Monday, May 14, 2012

What are construction hold backs and how do they work with my general contractor?


“What are hold backs and how do they work with my general contractor?”

This is a common question I am asked by my perspective clients. Here is the answer;

What is a hold back?

A hold back is a percentage of money that you are billed that you do not have to pay right away. So if you get a bill for $1000.00 for electrical rough-in and your agreed hold back is 10% then you would write a check for $900.00. The $100.00 you didn’t pay is the hold back on the electrical rough-in. You paid the $900.00 because the electrical sub-trade gave your general contractor a bill for $1000.00, they submitted the bill because they have completed that portion of work. The general will take the $900.00 you paid for the electrical and pay the electrician. The electrician is still owed the $100.00 by you but knows they will have to wait to get it. The holdback is held by you the homeowner for 45 days and then the remaining balance is paid to the general contractor, the general contractor then pays the electrician. The percentage of holdback can vary depending on the deal you have made with your general contractor. 10% seems to be the overall standard when building a custom home.

The reason for the holdback is so that if the general contractor or the homeowner finds any issues with the work that has been completed then they are able to get the sub-trade to return and fix any problems or mistakes. Think of it as a guarantee that the work the sub-trade has completed is done the way it was specified by you and the general contractor and was completed in a legal and proper manner.
The sub-trades do not have to be completely finished to bill you, in large jobs there is multi billing cycles. For example; when the plumber has 50% of a large plumbing job complete they then will bill for the amount of work they have completed. This helps with their cash flow and helps them pay for the material that they have already purchased and installed.

Because you could end up with dozens of hold backs at any one time as your house is being constructed, your general contractor will separate them on your bill. This will help you understand at what stage each holdback is currently sitting and also what holdbacks are being released because the appropriate amount of time has passed.

Can I refuse to pay the holdback if there is warranty work to be done on my custom home?

The answer is no, no you cannot use warranty issues as an excuse to not pay the holdback. The reason that it is called warranty is because it is an agreement with the general contractor that certain things will be warranted. A warranty is only available to homeowners after you have paid all money’s owed to the general contractor. No general contractor will warranty a house when they are still owed money on it.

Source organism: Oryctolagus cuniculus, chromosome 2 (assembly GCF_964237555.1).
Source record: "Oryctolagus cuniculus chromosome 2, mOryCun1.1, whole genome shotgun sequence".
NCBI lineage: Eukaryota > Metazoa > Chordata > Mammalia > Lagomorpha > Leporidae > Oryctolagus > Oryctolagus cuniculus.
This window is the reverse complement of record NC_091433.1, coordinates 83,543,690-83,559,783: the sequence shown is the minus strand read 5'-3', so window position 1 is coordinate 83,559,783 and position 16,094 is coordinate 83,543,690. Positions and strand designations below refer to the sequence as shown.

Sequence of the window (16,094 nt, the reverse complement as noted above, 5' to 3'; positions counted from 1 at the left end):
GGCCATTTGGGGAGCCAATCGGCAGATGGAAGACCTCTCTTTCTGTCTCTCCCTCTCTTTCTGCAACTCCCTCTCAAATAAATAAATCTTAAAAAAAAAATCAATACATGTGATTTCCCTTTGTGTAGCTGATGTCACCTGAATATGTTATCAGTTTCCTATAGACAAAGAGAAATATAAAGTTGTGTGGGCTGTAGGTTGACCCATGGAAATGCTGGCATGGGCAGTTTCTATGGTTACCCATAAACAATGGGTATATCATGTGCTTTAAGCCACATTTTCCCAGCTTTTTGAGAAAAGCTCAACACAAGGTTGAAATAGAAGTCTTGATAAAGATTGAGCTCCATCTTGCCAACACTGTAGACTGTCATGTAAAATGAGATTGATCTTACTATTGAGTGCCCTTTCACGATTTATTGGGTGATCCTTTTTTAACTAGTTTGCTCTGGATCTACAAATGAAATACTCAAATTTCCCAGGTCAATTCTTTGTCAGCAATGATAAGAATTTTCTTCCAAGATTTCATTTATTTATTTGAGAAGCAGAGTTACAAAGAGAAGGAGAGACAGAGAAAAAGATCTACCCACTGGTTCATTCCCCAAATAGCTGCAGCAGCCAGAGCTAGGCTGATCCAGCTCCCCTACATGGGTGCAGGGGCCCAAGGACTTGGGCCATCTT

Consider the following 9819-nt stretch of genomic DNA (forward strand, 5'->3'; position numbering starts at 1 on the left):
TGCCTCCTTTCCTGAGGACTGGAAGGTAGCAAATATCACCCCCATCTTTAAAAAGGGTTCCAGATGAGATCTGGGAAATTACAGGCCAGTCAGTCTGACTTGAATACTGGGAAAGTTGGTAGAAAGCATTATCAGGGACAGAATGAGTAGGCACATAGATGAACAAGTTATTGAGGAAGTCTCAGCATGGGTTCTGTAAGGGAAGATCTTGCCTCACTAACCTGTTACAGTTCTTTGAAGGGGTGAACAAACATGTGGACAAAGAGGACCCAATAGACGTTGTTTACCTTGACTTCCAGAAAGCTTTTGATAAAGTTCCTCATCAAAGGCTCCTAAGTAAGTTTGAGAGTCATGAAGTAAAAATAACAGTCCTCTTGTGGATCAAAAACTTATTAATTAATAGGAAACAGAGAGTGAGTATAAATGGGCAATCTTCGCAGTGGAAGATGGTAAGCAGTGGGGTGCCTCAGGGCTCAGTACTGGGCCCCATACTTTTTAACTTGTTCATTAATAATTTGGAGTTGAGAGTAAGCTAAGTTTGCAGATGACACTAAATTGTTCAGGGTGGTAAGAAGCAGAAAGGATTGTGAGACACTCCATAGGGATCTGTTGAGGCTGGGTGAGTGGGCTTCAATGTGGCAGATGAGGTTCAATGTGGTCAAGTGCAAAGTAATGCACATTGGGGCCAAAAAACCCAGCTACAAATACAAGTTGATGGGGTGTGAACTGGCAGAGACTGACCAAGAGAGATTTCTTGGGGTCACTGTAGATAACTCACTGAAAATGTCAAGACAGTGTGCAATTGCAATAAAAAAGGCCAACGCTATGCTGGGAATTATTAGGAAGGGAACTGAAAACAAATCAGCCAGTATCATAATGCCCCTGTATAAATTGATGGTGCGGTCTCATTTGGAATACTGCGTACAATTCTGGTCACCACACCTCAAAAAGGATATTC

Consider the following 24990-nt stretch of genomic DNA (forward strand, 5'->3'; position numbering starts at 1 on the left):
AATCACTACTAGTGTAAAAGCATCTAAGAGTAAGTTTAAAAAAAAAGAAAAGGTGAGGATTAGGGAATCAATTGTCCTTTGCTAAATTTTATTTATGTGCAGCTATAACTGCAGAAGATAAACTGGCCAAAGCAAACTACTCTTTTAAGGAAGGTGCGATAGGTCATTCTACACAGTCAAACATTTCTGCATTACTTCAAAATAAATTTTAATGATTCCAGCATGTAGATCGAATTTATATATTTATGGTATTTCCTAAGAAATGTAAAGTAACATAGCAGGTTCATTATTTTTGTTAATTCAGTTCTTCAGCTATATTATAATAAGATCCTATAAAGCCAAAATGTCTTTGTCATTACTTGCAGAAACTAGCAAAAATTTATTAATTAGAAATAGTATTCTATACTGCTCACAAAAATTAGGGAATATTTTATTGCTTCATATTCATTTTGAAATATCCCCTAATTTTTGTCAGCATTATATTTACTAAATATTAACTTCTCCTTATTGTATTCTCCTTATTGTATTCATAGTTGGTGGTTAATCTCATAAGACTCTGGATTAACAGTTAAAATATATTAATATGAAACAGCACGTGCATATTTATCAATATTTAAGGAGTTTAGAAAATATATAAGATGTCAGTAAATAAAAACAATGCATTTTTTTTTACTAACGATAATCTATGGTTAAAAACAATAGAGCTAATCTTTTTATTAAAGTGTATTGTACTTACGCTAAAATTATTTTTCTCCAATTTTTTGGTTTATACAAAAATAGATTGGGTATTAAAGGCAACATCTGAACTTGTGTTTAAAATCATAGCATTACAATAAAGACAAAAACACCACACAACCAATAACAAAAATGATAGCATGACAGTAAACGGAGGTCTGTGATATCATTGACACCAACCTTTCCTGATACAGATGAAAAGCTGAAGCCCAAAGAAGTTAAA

Because billing can be very complicated when you are having a custom home built, you need to make sure that you are hiring a general contractor that will give you bills that are broken down so that you as a laymen call read and understand it. You don’t want to have to hire an accountant just to understand your general contractor’s bill. You want to be able to quickly read the bill so that you can raise any issues with your contractor and then get on with paying the bill. A general contractor that takes the time to give you a properly worded and organized bill will make the building process easier for you the homeowner and them the builder.

Rob Abbott
Operations Manager
Village Builders Inc.

9 comments:

  1. You don’t want to have to hire an accountant just to understand your general contractor’s bill. You want to be able to quickly read the bill so that you can raise any issues with your contractor and then get on with paying the bill.

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  2. No general contractor will warranty a house when they are still owed money on it.

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  3. The reason that it is called warranty is because it is an agreement with the general contractor that certain things will be warranted.

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  4. The answer is no, no you cannot use warranty issues as an excuse to not pay the holdback.

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  5. Because you could end up with dozens of hold backs at any one time as your house is being constructed, your general contractor will separate them on your bill. This will help you understand at what stage each holdback is currently sitting and also what holdbacks are being released because the appropriate amount of time has passed.


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